Veteran Australian pacer Brett Lee believes India have lost the mental edge this summer and his team would look to take full advantage of the tourists' slump by preventing them from getting on board in any format.
India were blanked 0-4 in Tests and have also lost the first of the two Twenty20s as well. Lee said given the seemingly low morale of the visitors, the Aussies would continue to come hard at them.
"I do think the momentum does get carry through, the mental edge as well. The way the Test players played, which is why it's so important for us to try and win, so come Sunday night, even though we are not playing against India, we get a great roll on from Twenty20 into one-day matches," said Lee ahead of second Twenty20 international at the MCG on Friday.
"Everyone wants a clean sweep. We want to make sure India doesn't go on board this Australian summer," said Lee, who started the rot in Indian innings in Sydney the other night by claiming a wretched Virender Sehwag in his very first over.
Ominously, Lee opined his Twenty20 side wasn't perfect in Sydney. "We didn't play the perfect game the other night. There were a few things which were scratchy, I think due to weather and the circumstances.
Lee, who has retired from Test cricket after picking up 310 wickets from 76 matches at 30.81 average, is now a force to reckon with in ODIs and T20s having claimed 357 and 23 wickets at averages of 22.89 and 27.69 respectively.
Lee said the hosts' Twenty20 side is still finding its feet in international arena. "It was a great win for us. A chance for us to find ourselves as a team as well. There are heaps and heaps of new guys at the same place, at the same time."
Australia have made a clear distinction between Test and Twenty20 sides. There is only David Warner from the Test arena who is featuring in a Twenty20 XI. India, on the other hand, had six players from the Test squad in the first Twenty20 game.
"I don't believe you need to have three different teams for three different formats of the game.
"If the 12 Test players are all good enough to play Twenty20 cricket, well then choose them! What we have seen in the last few years is that there are specifically guys we've got for Twenty20 cricket," he said.
Lee also gave a positive spin to continuing calls for the retirement of Sachin Tendulkar, Rahul Dravid and VVS Laxman from the Indian team.
"When you have a guy like Sachin Tendulkar, I would have him in my team every single day to what he could offer to the players, what he brings to the crowd. His stature is phenomenal. So him and Dravid, it obviously comes down to when they feel it's time to move on.
"We have seen Sachin Tendulkar score 70s in this series so he is still in good form. People expect him to score 100s but he is still averaging in 50s."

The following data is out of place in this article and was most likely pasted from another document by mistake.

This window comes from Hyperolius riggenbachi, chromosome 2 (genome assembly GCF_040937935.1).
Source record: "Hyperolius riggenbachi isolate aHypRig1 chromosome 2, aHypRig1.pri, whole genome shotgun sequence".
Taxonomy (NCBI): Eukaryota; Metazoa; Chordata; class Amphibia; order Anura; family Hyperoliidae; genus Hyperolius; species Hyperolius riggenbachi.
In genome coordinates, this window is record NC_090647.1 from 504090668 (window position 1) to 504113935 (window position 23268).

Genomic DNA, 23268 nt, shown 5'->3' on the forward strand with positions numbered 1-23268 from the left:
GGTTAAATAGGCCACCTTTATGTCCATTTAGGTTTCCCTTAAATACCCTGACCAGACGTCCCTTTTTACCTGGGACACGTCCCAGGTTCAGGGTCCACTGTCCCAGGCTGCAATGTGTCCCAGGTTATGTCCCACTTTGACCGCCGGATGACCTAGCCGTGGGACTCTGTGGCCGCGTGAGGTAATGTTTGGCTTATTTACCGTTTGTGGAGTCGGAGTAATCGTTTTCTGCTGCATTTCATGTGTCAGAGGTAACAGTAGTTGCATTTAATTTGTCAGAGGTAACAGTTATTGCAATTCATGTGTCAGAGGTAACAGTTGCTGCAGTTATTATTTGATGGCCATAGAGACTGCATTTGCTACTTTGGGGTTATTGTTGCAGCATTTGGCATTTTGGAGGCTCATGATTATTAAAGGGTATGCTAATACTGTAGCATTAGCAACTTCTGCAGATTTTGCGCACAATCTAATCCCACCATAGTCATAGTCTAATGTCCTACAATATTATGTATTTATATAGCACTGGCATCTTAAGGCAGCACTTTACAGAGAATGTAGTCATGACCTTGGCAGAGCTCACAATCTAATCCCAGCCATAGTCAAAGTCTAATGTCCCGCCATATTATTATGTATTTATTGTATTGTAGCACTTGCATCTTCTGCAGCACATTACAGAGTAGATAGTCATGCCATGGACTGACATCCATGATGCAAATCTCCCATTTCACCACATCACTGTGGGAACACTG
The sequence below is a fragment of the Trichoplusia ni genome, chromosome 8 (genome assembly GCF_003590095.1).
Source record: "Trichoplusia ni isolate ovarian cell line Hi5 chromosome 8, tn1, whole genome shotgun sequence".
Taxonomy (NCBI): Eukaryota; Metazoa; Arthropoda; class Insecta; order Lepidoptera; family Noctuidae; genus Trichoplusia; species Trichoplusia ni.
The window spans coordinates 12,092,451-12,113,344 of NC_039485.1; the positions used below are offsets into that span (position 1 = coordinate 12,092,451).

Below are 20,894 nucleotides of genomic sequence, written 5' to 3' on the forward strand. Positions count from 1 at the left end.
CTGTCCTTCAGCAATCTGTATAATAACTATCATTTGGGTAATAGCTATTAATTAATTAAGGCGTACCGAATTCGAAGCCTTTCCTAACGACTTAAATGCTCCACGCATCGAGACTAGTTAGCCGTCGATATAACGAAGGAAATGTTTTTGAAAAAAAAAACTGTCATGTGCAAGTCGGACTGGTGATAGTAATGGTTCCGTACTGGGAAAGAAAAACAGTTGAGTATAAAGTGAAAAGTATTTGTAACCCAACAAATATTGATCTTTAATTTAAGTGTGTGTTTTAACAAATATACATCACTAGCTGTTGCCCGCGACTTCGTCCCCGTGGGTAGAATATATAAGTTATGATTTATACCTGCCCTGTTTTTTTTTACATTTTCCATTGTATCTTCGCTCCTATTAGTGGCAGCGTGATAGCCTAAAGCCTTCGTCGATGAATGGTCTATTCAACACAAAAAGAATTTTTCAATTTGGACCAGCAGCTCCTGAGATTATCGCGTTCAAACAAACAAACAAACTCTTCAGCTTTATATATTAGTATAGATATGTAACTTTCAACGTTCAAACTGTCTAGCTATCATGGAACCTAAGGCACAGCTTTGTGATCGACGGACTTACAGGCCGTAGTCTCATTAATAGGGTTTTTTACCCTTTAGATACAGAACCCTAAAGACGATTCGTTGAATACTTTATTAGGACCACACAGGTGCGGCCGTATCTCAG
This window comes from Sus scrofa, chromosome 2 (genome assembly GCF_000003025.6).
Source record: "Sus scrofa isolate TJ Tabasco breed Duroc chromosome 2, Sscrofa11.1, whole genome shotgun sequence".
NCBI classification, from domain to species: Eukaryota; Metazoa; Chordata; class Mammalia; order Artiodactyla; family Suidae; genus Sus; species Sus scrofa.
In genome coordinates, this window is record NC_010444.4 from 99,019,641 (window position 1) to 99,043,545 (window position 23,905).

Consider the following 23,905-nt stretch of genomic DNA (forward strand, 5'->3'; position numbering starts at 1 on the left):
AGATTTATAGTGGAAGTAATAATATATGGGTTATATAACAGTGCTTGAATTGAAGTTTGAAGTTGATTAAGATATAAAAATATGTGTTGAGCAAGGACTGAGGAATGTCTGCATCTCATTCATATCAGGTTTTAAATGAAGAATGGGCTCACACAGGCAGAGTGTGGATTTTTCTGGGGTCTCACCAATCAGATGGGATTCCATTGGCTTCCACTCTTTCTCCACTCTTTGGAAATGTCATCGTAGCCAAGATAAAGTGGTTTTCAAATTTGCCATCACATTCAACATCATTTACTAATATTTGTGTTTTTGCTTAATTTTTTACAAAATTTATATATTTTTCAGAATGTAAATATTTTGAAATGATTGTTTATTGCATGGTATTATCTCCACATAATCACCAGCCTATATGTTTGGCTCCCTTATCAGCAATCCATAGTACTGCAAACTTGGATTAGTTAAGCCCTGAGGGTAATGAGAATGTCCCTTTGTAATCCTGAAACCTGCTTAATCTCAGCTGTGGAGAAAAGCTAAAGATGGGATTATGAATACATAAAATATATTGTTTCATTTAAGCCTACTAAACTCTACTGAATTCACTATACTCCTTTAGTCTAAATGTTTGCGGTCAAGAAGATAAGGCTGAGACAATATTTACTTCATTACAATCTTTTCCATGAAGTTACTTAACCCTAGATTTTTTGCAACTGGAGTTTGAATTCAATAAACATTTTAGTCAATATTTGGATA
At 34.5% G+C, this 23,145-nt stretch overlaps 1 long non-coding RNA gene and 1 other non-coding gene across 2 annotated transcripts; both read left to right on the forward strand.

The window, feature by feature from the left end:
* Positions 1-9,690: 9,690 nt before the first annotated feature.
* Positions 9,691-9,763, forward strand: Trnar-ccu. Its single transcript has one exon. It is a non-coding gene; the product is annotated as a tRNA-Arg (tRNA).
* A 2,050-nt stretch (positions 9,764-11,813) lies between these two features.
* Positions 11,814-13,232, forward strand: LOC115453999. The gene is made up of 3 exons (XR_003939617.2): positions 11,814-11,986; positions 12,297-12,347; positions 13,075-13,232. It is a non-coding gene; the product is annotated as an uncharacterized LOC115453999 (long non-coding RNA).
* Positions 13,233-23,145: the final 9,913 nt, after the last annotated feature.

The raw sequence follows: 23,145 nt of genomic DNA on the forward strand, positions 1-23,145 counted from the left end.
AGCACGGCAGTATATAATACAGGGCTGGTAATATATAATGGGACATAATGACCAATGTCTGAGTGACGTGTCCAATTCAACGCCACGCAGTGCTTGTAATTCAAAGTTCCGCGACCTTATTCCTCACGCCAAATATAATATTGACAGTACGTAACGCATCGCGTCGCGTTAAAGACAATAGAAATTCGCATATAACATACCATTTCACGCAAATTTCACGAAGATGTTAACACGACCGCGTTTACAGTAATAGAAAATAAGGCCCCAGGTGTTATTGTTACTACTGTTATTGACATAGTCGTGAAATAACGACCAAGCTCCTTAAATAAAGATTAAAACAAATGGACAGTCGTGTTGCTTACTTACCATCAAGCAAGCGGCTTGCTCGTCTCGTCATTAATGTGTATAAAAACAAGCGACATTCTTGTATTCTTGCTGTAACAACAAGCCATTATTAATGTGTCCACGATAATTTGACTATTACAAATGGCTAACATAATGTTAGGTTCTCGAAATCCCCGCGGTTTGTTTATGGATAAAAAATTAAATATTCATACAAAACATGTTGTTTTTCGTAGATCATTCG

Lee believed India would be desperate to turn things around and arrest the continuous downward slide of the team.
"When you lose 4-0 as India has, it obviously is devastating. They would want to try and take energy out of this Twenty20 matches to make sure they can somehow get on the board. Everyone of us would try to stop it obviously."
While everyone is criticising the Indians, Lee argued credit must also be given to the Australians for keeping the visitors under the pump.
"India have not played their best cricket but Australian bowlers have bowled very well too. We had guys who have made big hundreds too, like 300 by Michael Clarke and 200 by Ricky Ponting.Â It wasn't as if India played their worst cricket and were totally done in. I think Australia made very good effort, planned extremely well," Lee said.
George Bailey as a rookie T20 captain and a side predominantly spin-oriented which Australia fielded in Sydney the other night, is still being debated upon in cricket circles.
"George (Bailey) was very good. Look, you have to start somewhere. There's a lot said about him playing his first match as captain but everyone has to make debut at some stage. I was very pleased by the way he captained. Once the first ball is bowled, he's in charge. We try and back him up. As for only fast bowler (in the Sydney game), well James Faulkner also bowls in mid 140s. He is a classy paceman as well."
"It actually depends on what surface you're playing on. It depends on the conditions which are thrown at you," Lee said.
It didn't escape the affable pacer to praise the role of coach Mickey Arthur in Australia's revival.
"He has done a good job as coach. He's made sure the guys were in the right frame of mind. Arthur's knowledge is second to none, he is a respected coach around the world, he's done a great job. He actually is working to push us to the next level."
Lee has great ties with India where he does commercials and has been a regular in the Indian Premier League (IPL) since it's inception.
"I love playing in India. Obviously, it's a very close to my heart, travelling to India, but we would make sure we go out tonight and play as hard as we possibly can."